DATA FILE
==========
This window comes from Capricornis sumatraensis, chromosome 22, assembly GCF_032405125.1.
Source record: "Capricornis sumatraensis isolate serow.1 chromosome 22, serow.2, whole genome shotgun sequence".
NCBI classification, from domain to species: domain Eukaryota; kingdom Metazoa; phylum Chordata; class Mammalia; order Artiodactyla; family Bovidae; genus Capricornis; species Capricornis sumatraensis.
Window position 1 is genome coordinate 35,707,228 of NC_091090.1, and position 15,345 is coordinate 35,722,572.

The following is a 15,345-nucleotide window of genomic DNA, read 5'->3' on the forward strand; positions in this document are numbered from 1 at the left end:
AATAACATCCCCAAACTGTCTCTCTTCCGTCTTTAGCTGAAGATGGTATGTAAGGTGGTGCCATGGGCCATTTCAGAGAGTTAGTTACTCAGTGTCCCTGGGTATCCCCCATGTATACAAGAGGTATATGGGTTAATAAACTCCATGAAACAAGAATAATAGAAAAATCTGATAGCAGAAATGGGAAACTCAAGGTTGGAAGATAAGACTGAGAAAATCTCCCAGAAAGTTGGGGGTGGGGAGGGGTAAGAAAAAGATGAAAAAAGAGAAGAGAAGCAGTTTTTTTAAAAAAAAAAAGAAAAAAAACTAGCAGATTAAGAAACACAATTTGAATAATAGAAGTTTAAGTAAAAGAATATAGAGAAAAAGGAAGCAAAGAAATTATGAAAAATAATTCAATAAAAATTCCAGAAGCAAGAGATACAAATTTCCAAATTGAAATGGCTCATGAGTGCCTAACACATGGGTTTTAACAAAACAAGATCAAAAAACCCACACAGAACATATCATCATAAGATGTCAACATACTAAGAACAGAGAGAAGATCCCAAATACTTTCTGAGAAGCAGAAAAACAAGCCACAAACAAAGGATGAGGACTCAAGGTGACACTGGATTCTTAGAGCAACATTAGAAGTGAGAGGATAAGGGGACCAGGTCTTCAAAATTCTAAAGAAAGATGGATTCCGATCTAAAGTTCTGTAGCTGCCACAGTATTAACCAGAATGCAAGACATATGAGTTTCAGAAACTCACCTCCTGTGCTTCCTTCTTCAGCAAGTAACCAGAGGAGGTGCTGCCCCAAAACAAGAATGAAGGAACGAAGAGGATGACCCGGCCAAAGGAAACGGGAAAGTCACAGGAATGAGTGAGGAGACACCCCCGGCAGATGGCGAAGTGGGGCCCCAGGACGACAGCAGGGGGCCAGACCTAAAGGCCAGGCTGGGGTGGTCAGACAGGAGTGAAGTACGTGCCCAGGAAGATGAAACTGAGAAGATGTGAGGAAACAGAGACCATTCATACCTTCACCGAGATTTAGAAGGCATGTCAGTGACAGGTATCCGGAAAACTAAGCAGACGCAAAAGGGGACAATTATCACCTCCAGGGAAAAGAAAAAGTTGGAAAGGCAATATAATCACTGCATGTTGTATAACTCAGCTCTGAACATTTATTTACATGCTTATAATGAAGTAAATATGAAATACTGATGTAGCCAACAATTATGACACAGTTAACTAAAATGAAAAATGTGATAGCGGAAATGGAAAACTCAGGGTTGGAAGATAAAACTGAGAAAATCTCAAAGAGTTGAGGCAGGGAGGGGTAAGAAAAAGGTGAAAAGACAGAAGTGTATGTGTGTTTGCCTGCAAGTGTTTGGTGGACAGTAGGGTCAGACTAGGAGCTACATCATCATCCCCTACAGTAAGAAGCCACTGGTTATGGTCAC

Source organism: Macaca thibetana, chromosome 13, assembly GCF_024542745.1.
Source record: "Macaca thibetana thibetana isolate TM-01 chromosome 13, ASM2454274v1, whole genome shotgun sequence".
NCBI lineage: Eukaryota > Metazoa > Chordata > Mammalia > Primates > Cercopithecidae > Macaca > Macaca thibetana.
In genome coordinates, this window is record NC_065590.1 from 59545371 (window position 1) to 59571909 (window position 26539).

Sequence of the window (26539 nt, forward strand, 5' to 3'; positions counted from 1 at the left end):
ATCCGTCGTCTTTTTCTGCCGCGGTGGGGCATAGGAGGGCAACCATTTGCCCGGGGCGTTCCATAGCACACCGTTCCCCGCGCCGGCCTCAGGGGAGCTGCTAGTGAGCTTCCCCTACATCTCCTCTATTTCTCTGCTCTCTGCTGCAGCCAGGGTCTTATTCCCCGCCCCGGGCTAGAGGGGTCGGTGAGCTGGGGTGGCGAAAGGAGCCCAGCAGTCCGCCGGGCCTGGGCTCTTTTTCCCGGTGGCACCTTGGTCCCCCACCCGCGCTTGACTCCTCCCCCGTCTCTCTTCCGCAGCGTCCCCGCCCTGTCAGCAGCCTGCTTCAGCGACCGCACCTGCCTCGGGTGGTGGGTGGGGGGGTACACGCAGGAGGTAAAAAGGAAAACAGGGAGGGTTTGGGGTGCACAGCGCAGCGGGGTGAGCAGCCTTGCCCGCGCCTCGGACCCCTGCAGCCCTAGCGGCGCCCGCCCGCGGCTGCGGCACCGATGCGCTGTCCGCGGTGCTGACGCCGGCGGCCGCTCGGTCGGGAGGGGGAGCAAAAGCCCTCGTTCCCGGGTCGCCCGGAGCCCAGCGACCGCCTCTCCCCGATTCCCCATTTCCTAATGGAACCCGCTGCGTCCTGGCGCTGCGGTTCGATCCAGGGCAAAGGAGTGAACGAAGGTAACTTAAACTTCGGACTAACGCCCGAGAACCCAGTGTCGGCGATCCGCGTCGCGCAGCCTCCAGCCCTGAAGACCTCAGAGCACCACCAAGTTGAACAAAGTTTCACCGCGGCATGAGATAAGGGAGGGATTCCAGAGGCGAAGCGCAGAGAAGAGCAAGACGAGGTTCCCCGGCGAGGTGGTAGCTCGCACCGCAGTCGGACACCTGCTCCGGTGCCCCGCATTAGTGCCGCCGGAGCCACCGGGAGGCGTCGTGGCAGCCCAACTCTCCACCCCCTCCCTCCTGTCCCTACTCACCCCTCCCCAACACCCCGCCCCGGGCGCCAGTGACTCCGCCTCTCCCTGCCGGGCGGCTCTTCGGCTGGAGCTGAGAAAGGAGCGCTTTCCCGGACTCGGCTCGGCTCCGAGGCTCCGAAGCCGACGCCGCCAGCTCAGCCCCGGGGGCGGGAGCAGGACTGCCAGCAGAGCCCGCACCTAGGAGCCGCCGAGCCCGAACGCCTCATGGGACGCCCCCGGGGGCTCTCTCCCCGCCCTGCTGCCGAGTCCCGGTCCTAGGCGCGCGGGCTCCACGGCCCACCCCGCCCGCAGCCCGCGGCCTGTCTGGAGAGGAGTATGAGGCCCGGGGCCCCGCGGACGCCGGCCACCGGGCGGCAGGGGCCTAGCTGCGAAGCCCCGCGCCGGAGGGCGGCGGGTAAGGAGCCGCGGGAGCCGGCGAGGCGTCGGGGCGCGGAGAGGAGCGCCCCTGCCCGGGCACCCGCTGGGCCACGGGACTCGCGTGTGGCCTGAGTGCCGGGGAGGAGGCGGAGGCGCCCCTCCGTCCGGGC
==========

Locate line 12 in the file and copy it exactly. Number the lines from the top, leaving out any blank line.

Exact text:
ATCCGTCGTCTTTTTCTGCCGCGGTGGGGCATAGGAGGGCAACCATTTGCCCGGGGCGTTCCATAGCACACCGTTCCCCGCGCCGGCCTCAGGGGAGCTGCTAGTGAGCTTCCCCTACATCTCCTCTATTTCTCTGCTCTCTGCTGCAGCCAGGGTCTTATTCCCCGCCCCGGGCTAGAGGGGTCGGTGAGCTGGGGTGGCGAAAGGAGCCCAGCAGTCCGCCGGGCCTGGGCTCTTTTTCCCGGTGGCACCTTGGTCCCCCACCCGCGCTTGACTCCTCCCCCGTCTCTCTTCCGCAGCGTCCCCGCCCTGTCAGCAGCCTGCTTCAGCGACCGCACCTGCCTCGGGTGGTGGGTGGGGGGGTACACGCAGGAGGTAAAAAGGAAAACAGGGAGGGTTTGGGGTGCACAGCGCAGCGGGGTGAGCAGCCTTGCCCGCGCCTCGGACCCCTGCAGCCCTAGCGGCGCCCGCCCGCGGCTGCGGCACCGATGCGCTGTCCGCGGTGCTGACGCCGGCGGCCGCTCGGTCGGGAGGGGGAGCAAAAGCCCTCGTTCCCGGGTCGCCCGGAGCCCAGCGACCGCCTCTCCCCGATTCCCCATTTCCTAATGGAACCCGCTGCGTCCTGGCGCTGCGGTTCGATCCAGGGCAAAGGAGTGAACGAAGGTAACTTAAACTTCGGACTAACGCCCGAGAACCCAGTGTCGGCGATCCGCGTCGCGCAGCCTCCAGCCCTGAAGACCTCAGAGCACCACCAAGTTGAACAAAGTTTCACCGCGGCATGAGATAAGGGAGGGATTCCAGAGGCGAAGCGCAGAGAAGAGCAAGACGAGGTTCCCCGGCGAGGTGGTAGCTCGCACCGCAGTCGGACACCTGCTCCGGTGCCCCGCATTAGTGCCGCCGGAGCCACCGGGAGGCGTCGTGGCAGCCCAACTCTCCACCCCCTCCCTCCTGTCCCTACTCACCCCTCCCCAACACCCCGCCCCGGGCGCCAGTGACTCCGCCTCTCCCTGCCGGGCGGCTCTTCGGCTGGAGCTGAGAAAGGAGCGCTTTCCCGGACTCGGCTCGGCTCCGAGGCTCCGAAGCCGACGCCGCCAGCTCAGCCCCGGGGGCGGGAGCAGGACTGCCAGCAGAGCCCGCACCTAGGAGCCGCCGAGCCCGAACGCCTCATGGGACGCCCCCGGGGGCTCTCTCCCCGCCCTGCTGCCGAGTCCCGGTCCTAGGCGCGCGGGCTCCACGGCCCACCCCGCCCGCAGCCCGCGGCCTGTCTGGAGAGGAGTATGAGGCCCGGGGCCCCGCGGACGCCGGCCACCGGGCGGCAGGGGCCTAGCTGCGAAGCCCCGCGCCGGAGGGCGGCGGGTAAGGAGCCGCGGGAGCCGGCGAGGCGTCGGGGCGCGGAGAGGAGCGCCCCTGCCCGGGCACCCGCTGGGCCACGGGACTCGCGTGTGGCCTGAGTGCCGGGGAGGAGGCGGAGGCGCCCCTCCGTCCGGGC